In Progress: B’ Tower / Wiel Arets Architects

© Jan Bitter

Architects: Wiel Arets Architects
Location: Hennekijnstraat 50, 3012 Deelgemeente Centrum,
Project Team: Wiel Arets, Bettina Kraus, Carsten Hilgendorf, Joris van den Hoogen
Collaborators: Kam Bava, David Luque, Marie Morin, Deniza Radulova, Sash Reading, Jasper Stevens, Michal Switalski, Cindy Wouters, Aynav Ziv
Photographs: Jan Bitter

Project Area: 12,500 sqm
Consultants: Ingenieursbureau Zonneveld BV, Valstar Simonis Raadgevende Ingenieurs BV, Cauberg Huygen Raadgevende Ingenieurs BV
Client: MAB Bouwfonds

Located in the center of , immediately adjacent to the Bijenkorf department store by Marcel Breuer, the tower comprises a hybrid of urban programs disposed in three volumes of similar height but varying width. The volume that meets the ground, which rises to the height of the Bijenkorf store, houses a fashion store and parking garage, while the two upper volumes that rise above the department store contain apartments.

© Jan Bitter

The entry to the fashion store opens to the pedestrian precinct next to the department store, and the apartments are accessed from the side road. The two residential volumes are shifted with respect to the central circulation core, resulting in two primary apartment layouts, and all studios and short-stay apartments are completely fitted with the LaCucina Alessi kitchen as well as the Alessi Il Bagno dOt bathroom fixtures and fittings – thus the studios can be moved into directly after purchase.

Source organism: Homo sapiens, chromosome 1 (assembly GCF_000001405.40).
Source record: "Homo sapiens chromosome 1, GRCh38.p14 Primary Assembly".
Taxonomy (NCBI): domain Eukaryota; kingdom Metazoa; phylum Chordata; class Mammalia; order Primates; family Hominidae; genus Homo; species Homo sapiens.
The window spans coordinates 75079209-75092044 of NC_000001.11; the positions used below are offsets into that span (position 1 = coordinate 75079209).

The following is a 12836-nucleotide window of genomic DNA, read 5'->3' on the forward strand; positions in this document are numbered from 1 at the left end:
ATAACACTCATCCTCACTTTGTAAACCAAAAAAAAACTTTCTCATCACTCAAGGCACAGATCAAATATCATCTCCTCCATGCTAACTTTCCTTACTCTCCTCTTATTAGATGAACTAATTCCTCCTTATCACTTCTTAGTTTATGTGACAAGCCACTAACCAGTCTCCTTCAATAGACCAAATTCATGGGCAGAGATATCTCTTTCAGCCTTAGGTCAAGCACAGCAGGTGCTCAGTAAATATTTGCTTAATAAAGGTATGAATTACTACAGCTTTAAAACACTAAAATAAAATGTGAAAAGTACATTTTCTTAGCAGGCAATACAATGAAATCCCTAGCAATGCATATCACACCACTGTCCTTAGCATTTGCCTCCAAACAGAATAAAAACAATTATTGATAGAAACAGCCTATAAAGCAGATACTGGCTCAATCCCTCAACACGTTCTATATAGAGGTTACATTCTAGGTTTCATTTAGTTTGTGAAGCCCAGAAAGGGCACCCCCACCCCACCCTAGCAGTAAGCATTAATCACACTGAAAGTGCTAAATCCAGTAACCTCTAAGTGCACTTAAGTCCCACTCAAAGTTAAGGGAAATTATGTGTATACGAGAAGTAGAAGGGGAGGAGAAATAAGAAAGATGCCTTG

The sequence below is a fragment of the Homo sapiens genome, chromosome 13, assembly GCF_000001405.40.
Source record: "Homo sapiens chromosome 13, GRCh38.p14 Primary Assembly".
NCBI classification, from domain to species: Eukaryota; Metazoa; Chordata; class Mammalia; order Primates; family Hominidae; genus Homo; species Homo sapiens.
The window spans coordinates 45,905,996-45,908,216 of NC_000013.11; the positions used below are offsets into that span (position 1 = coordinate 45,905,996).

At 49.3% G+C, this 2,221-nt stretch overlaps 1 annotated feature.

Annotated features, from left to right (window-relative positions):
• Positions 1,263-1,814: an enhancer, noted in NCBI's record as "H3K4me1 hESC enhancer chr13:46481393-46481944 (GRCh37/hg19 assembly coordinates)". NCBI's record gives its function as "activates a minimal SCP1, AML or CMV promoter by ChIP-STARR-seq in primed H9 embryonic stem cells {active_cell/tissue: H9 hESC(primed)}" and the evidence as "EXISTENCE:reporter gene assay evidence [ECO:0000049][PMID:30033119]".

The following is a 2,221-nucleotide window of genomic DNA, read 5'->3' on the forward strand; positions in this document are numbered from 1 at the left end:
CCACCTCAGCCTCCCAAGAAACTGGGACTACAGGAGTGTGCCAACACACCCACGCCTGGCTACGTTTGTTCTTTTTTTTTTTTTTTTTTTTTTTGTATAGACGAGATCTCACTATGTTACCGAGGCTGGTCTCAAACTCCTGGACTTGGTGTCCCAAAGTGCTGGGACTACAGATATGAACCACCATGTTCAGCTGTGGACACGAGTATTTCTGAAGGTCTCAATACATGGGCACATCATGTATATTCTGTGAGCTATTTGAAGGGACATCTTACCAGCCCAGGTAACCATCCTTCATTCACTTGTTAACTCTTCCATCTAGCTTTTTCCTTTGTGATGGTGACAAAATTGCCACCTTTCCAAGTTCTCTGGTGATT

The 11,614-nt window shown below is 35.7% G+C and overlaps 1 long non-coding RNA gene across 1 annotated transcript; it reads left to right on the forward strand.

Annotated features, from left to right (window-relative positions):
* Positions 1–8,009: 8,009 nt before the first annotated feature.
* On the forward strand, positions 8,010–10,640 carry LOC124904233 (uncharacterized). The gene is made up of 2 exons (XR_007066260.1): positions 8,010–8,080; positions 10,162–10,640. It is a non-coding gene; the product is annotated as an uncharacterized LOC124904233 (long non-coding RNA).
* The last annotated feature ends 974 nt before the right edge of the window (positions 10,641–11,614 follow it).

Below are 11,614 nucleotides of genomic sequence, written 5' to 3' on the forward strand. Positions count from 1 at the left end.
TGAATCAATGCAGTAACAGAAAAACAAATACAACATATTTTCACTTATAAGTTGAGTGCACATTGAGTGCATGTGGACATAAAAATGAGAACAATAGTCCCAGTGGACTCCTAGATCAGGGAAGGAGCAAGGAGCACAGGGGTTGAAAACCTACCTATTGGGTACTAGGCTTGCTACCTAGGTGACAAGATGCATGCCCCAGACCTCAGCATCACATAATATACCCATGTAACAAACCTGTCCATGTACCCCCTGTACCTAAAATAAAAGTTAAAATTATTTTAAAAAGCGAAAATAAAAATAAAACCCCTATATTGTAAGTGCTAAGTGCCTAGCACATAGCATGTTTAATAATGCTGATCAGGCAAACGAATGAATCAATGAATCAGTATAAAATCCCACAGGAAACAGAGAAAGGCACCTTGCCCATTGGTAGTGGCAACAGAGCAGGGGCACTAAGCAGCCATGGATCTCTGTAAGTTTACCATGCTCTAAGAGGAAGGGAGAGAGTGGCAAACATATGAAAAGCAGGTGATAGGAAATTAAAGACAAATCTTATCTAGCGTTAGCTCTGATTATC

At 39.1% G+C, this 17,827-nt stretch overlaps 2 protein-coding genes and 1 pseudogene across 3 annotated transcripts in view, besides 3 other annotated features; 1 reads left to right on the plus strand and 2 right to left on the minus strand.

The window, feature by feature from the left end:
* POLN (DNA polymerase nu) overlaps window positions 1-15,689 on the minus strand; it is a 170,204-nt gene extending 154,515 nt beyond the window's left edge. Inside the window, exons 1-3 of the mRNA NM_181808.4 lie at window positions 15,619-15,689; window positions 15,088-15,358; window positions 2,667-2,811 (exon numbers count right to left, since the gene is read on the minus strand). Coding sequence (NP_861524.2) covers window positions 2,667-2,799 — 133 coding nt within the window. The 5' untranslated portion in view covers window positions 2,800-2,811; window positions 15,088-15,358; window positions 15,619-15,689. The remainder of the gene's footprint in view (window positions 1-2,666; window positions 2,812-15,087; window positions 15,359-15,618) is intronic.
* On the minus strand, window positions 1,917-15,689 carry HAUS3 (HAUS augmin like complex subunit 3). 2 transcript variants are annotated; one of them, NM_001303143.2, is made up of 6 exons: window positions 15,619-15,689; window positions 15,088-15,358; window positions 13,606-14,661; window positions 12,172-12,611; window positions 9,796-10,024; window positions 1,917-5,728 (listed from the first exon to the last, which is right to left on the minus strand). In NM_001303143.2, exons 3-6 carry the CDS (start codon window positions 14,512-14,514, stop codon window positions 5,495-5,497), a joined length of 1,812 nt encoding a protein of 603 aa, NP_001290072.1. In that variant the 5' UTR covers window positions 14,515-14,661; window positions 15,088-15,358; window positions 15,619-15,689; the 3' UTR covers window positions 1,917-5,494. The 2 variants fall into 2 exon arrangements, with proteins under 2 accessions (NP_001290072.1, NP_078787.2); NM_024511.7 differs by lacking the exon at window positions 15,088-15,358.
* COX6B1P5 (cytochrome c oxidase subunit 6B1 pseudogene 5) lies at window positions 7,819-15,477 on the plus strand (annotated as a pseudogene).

© Jan Bitter

Similar to the Breuer building, the façade, of alternating glass and aluminum panels, is not related to the floor levels or the individual functions but to the larger volumes, with cantilevered balconies clustered in lines along the façade creating shadows that give the building a larger, urban scale.

© Jan Bitter

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* Location to be used only as a reference. It could indicate city/country but not exact address.
Cite: "In Progress: B’ Tower / Wiel Arets Architects" 27 Jul 2012. ArchDaily. Accessed 23 Nov 2014. <http://www.archdaily.com/?p=257795>